Spurred by growing demand, a surge in passenger traffic, and maybe some concern over growing competition, low-cost interisland carrier Mokulele Airlines purchased two new Cessna Grand Caravan aircraft earlier this month and announced plans to increase service across the Aloha State this spring.
“Our business has doubled,” said Ron Hansen, Mokulele’s CEO. “We carried twice as many passengers in February as we did during the same month last year, and our load factors are in the high-80% range; some weeks they’re even in the high 90s, which means we’re often turning away customers.”
The airline expects to take possession of the two new nine-seat aircraft later this month and, in April, increasing its Cessna Grand Caravan total to seven planes, and in the spring it will boost its current schedule of around 80 flights per day between Oahu, Molokai, Lanai, Maui and the Big Island of Hawaii to more than 100.
Purchased by TransPac Aviation in 2011, the Kailua-Kona-based Mokulele Airlines transports approximately 15,000 passengers a day within Hawaii, according to Hansen, and will likely increase service on existing Honolulu-Molokai and Honolulu-Kapalua, Maui, routes while adding more flights between Maui’s large Kahului Airport and the Hana Airport on the Valley Isle’s remote eastern coast.
Hansen attributed Mokulele’s increased demand and passenger traffic figures over the last two years to a significant improvement in both customer service and on-time arrivals and departures, noting that about 60% of the carrier’s passengers are residents and 40% are visitors.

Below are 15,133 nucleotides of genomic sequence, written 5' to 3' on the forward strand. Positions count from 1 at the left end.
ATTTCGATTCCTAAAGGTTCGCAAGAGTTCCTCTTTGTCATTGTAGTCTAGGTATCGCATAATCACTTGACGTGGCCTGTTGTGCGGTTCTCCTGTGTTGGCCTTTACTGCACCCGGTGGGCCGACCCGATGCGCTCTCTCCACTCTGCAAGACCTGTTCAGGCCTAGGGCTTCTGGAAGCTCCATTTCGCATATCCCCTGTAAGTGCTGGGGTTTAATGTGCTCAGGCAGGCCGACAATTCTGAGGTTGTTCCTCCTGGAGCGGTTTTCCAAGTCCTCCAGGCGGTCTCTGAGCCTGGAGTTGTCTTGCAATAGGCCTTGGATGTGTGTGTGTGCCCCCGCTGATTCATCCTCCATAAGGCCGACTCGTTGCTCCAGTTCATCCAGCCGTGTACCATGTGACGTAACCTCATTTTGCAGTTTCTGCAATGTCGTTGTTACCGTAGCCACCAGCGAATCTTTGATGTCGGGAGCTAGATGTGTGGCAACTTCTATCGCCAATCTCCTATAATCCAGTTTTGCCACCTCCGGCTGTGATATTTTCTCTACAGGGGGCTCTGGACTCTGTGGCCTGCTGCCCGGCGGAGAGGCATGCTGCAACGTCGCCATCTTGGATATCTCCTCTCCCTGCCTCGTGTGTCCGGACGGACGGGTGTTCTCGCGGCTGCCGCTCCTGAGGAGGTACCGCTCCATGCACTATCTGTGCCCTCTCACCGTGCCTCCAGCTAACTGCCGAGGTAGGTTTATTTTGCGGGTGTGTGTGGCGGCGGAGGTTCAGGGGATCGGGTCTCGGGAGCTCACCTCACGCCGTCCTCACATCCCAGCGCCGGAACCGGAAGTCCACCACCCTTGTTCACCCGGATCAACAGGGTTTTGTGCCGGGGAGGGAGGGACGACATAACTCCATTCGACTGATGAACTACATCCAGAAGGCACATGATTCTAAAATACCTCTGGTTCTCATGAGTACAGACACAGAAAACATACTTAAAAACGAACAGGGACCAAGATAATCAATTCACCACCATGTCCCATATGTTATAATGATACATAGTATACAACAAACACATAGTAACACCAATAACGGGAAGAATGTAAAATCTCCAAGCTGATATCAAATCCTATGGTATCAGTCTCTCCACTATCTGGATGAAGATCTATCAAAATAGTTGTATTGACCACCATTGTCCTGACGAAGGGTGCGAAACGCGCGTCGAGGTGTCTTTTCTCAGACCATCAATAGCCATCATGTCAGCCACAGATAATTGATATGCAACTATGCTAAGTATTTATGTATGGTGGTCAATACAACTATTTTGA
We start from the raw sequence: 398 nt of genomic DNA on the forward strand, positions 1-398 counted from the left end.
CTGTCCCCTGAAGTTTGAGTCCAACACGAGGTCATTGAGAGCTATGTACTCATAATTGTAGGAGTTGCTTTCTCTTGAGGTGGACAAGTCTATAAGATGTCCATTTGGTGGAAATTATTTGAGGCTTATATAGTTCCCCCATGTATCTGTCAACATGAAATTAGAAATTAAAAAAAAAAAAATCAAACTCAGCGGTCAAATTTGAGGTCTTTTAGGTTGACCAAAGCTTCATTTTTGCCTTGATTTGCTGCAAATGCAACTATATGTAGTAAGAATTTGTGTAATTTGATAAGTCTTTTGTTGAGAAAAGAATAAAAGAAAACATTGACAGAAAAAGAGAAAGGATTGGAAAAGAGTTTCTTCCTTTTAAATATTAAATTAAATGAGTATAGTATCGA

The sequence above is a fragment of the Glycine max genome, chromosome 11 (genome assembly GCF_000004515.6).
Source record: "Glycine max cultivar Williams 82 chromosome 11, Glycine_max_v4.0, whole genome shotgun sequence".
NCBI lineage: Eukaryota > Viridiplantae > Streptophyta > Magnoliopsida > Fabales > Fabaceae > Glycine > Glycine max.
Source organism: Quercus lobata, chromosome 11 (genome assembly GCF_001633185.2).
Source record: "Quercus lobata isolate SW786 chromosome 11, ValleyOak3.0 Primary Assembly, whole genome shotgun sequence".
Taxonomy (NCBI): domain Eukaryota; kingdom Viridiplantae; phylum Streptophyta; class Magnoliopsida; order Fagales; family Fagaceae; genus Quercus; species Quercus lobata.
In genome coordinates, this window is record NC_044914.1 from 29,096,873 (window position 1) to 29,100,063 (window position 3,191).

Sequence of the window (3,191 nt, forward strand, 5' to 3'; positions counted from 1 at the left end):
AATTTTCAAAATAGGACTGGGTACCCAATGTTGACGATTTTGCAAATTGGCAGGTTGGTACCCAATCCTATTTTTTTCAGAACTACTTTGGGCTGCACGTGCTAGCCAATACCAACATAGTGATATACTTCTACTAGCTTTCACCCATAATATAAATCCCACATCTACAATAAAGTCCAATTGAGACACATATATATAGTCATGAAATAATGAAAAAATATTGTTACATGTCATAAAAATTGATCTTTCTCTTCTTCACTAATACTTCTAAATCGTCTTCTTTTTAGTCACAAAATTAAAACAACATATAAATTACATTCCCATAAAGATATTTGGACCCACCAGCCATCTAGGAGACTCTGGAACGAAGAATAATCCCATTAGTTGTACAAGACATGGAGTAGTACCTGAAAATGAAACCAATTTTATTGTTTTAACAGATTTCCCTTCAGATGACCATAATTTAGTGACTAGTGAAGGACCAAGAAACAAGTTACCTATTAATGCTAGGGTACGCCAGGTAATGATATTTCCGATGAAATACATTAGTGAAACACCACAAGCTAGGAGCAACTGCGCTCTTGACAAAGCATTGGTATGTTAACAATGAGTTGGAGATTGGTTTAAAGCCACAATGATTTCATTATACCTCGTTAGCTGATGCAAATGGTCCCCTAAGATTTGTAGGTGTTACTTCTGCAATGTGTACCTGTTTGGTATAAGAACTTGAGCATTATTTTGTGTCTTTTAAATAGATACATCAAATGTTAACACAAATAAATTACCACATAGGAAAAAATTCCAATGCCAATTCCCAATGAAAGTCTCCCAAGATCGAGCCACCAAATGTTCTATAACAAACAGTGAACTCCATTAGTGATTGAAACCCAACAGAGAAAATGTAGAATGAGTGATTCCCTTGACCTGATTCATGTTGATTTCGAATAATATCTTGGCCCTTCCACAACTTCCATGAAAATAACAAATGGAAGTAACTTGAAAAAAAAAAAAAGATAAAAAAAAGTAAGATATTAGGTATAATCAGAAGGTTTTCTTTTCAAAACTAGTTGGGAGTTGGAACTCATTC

“We’re definitely seeing more visitors today,” he said, adding that the company’s increased Web-based marketing and advertising has helped boost business from the tourism market.
Mokuele’s fleet expansion announcement came just a few weeks after the purchase of interisland competitor Island Air by Oracle founder and CEO Larry Ellison, who also bought 98% of the island of Lanai last summer, and the introduction of Hawaiian Airlines’ new Ohana interisland turboprop division, which will begin flights between Honolulu, Molokai and Lanai this summer.
“I’m sure it will have some effect, maybe short-term,” Hansen said of the recent interisland market developments’ possible impact on Mokulele business. “People will want to try [Hawaiian’s] new aircraft and new service. I fully expect that.”
Hansen is also expecting Ellison’s Island Air purchase to result in more Lanai flights but noted that the Pineapple Isle was one of Mokulele’s smaller markets. Still, the recent changes by interisland competitors have left Hansen a little uneasy.
“I’m concerned about it,” he said. “But we’ll just continue to do what we’re doing and try to improve the service and hopefully retain our customers.”
A Mokulele flight certainly offers visitors a different experience than those operated by its competition. The airline’s small aircraft fly at a much lower altitude, offering far more intimate views of the islands and the Pacific, low enough to even possibly spot humpback whales from January through the end of March.
“Everyone gets a window seat,” Hansen said. “I think everybody that rides on Mokulele the first time, and especially the tourists, are really, really surprised. It’s like a sightseeing flight, and they get to see things they would not see in a jet.”